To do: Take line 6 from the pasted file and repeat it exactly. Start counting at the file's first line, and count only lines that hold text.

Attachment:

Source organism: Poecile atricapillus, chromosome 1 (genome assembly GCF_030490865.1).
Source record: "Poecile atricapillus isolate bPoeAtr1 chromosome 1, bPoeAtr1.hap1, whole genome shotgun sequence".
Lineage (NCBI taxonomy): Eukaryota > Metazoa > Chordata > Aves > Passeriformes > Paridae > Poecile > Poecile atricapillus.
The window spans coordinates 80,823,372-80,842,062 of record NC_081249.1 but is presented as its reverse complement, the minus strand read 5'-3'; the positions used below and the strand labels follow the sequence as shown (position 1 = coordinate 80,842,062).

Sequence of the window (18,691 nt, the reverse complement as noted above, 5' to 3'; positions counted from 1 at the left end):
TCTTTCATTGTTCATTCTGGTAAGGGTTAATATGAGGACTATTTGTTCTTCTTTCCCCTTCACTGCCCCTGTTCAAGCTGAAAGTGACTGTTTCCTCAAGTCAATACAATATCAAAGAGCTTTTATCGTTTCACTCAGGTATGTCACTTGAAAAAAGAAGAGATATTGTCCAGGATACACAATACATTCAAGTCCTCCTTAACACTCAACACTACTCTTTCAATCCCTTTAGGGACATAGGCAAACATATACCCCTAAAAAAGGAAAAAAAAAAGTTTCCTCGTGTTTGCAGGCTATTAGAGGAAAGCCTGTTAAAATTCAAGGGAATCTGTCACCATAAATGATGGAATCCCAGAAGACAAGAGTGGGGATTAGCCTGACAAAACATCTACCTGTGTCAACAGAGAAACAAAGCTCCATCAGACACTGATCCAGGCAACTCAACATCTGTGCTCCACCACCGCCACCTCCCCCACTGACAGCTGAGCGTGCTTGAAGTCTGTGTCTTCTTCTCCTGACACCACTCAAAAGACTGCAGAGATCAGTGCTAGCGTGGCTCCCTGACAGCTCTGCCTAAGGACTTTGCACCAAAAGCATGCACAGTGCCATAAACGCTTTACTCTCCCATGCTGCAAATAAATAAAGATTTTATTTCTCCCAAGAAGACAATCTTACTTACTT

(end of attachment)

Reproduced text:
TCTTTCATTGTTCATTCTGGTAAGGGTTAATATGAGGACTATTTGTTCTTCTTTCCCCTTCACTGCCCCTGTTCAAGCTGAAAGTGACTGTTTCCTCAAGTCAATACAATATCAAAGAGCTTTTATCGTTTCACTCAGGTATGTCACTTGAAAAAAGAAGAGATATTGTCCAGGATACACAATACATTCAAGTCCTCCTTAACACTCAACACTACTCTTTCAATCCCTTTAGGGACATAGGCAAACATATACCCCTAAAAAAGGAAAAAAAAAAGTTTCCTCGTGTTTGCAGGCTATTAGAGGAAAGCCTGTTAAAATTCAAGGGAATCTGTCACCATAAATGATGGAATCCCAGAAGACAAGAGTGGGGATTAGCCTGACAAAACATCTACCTGTGTCAACAGAGAAACAAAGCTCCATCAGACACTGATCCAGGCAACTCAACATCTGTGCTCCACCACCGCCACCTCCCCCACTGACAGCTGAGCGTGCTTGAAGTCTGTGTCTTCTTCTCCTGACACCACTCAAAAGACTGCAGAGATCAGTGCTAGCGTGGCTCCCTGACAGCTCTGCCTAAGGACTTTGCACCAAAAGCATGCACAGTGCCATAAACGCTTTACTCTCCCATGCTGCAAATAAATAAAGATTTTATTTCTCCCAAGAAGACAATCTTACTTACTT